MINNEAPOLIS (WCCO) — More Minnesotans will soon have access to medical marijuana.

The Minnesota Department of Health added post-traumatic stress disorder, or PTSD, as a qualifying condition on Thursday.

The state also gave the green light to allow manufacturers to begin producing topical formulas like lotions and patches, not just liquids and pills.

MDH Commissioner Dr. Ed Ehlinger outlined the changes months in the making.

“PTSD presented the strongest case for potential benefits and a … lack of treatment alternatives,” Dr. Ehlinger said.

Dr. George Komaridis has been treating PTSD for decades, starting in the 1970s with Vietnam veterans. He says he has seen the benefits from pot when he has been made aware his patients were using it.

“It seems to reduce the agitation and the anguish that comes with the trauma,” Dr. Komaridis said.

Medical Marijuana (credit: CBS)

Medical Marijuana (credit: CBS)

Patrick McClellan is one of 3,500 Minnesotans in the medical cannabis program.

“It is so cost-prohibitive that none of us can actually get the relief,” McClellan said.

He spends $300 a month to get relief from a rare form of muscular dystrophy.

Advocates had hoped by now patient numbers would be much higher, and manufactures have reported losing millions.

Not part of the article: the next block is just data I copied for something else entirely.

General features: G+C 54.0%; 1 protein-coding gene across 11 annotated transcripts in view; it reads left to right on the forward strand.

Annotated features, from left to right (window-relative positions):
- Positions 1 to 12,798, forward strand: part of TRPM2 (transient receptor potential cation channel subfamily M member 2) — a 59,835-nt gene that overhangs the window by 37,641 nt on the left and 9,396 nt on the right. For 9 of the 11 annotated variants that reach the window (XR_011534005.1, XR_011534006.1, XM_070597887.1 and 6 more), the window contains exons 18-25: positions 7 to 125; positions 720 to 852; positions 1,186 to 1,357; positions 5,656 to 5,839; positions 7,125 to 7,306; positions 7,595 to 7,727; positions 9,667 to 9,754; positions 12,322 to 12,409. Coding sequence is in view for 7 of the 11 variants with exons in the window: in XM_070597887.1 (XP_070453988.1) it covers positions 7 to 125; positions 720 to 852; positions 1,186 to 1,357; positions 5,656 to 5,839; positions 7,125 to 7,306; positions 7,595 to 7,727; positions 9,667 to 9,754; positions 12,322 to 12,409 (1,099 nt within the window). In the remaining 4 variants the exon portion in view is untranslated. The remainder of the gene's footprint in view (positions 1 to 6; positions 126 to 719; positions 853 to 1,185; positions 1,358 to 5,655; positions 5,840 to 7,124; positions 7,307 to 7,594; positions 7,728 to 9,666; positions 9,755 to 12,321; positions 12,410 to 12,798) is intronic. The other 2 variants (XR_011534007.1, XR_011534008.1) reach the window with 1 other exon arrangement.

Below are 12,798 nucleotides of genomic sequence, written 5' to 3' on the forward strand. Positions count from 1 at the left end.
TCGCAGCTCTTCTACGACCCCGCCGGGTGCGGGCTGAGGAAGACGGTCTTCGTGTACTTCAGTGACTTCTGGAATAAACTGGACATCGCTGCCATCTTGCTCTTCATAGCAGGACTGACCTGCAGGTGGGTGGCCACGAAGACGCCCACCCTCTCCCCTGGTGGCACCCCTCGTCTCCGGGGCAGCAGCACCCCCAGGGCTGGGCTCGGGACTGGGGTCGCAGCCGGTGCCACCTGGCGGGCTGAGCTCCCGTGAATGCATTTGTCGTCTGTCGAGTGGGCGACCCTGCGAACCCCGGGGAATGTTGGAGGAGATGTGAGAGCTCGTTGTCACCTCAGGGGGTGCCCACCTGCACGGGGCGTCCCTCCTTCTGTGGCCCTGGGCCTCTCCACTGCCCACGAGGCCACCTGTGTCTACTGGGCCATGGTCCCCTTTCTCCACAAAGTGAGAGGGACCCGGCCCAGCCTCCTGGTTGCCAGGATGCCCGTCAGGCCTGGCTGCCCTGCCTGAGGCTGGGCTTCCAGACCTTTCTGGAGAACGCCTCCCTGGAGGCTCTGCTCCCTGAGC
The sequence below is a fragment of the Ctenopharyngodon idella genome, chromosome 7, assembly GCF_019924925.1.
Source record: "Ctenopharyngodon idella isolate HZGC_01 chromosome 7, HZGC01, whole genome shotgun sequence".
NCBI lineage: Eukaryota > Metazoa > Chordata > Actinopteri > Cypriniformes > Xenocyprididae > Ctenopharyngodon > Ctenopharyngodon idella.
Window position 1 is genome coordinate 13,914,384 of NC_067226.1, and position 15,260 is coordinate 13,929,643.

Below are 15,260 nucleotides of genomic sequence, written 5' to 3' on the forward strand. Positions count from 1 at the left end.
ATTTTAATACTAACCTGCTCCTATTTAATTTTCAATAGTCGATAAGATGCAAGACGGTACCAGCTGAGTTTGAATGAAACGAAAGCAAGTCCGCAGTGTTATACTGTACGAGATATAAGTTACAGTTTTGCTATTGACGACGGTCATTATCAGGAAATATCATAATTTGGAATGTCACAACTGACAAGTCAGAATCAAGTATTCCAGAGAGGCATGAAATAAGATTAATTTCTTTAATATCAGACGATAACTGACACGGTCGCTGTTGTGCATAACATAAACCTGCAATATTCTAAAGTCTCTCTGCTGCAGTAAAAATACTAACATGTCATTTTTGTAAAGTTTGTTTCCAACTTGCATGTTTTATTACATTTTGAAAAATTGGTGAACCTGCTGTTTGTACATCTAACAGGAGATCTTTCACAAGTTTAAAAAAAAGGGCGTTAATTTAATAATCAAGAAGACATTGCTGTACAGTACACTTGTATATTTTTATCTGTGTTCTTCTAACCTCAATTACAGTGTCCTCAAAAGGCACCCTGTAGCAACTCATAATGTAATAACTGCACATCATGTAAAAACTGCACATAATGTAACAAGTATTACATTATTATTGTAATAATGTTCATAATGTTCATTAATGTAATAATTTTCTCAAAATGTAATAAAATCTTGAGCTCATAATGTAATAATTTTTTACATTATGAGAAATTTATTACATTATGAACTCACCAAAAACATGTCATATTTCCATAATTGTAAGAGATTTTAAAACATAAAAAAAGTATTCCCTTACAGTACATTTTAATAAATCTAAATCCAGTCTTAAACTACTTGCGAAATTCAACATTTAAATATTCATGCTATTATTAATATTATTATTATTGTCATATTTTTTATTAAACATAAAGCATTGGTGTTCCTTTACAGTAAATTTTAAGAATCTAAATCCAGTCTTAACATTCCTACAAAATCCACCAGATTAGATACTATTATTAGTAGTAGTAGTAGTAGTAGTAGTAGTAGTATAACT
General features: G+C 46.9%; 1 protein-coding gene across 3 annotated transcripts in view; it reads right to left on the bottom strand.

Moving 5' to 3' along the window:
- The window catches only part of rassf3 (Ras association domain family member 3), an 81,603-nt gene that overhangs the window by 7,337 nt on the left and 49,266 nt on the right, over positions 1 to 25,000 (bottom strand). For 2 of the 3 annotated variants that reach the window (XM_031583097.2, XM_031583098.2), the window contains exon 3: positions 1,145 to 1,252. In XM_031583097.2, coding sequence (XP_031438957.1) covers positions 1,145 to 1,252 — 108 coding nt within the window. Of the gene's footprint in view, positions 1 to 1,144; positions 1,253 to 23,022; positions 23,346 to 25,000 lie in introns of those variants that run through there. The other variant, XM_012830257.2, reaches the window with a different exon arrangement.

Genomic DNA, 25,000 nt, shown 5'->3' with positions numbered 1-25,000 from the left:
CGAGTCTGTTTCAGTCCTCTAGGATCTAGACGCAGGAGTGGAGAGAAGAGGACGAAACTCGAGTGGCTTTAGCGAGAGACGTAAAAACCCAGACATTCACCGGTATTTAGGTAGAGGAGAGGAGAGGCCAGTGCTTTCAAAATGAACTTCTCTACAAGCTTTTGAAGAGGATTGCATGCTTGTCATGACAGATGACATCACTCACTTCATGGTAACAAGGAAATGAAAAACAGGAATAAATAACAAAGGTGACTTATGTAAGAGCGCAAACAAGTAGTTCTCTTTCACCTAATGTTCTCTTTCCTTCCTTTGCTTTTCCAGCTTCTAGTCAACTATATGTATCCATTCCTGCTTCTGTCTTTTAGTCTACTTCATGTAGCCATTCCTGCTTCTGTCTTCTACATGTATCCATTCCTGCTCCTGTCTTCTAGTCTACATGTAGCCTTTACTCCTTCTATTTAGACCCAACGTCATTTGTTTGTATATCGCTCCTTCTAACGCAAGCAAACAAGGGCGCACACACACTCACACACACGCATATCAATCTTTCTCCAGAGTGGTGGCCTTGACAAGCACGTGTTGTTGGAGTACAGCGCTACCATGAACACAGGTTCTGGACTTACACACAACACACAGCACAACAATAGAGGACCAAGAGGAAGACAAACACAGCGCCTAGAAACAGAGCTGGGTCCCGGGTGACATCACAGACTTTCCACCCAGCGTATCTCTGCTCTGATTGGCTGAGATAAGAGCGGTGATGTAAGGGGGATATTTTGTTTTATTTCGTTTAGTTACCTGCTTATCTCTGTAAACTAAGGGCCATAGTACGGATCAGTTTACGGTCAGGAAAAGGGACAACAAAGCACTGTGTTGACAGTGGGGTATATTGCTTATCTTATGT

“It ends up a big circle,” McClellan said. “Patients won’t join because of the costs, and the manufacturers won’t lower the price because of the numbers of patients.”

Two years into the program and sustainability is still a question. It is a concern the state says is not its job to worry about.

“My job is to make sure that it is safe, effective and it’s run well,” Dr. Ehlinger said.

PTSD will officially be included in the program in August of 2017. It still will not be easy for military veterans who suffer from PTSD to get access to medical marijuana. Patients need a doctor’s approval, and they will not be able to get that from any Veterans Affairs hospital since the drug is considered illegal under federal guidelines.

Dr. Ehlinger says MDH is not ready to allow medical cannabis to patients suffering from eight other petitioned conditions, like arthritis and depression.

Liz Collin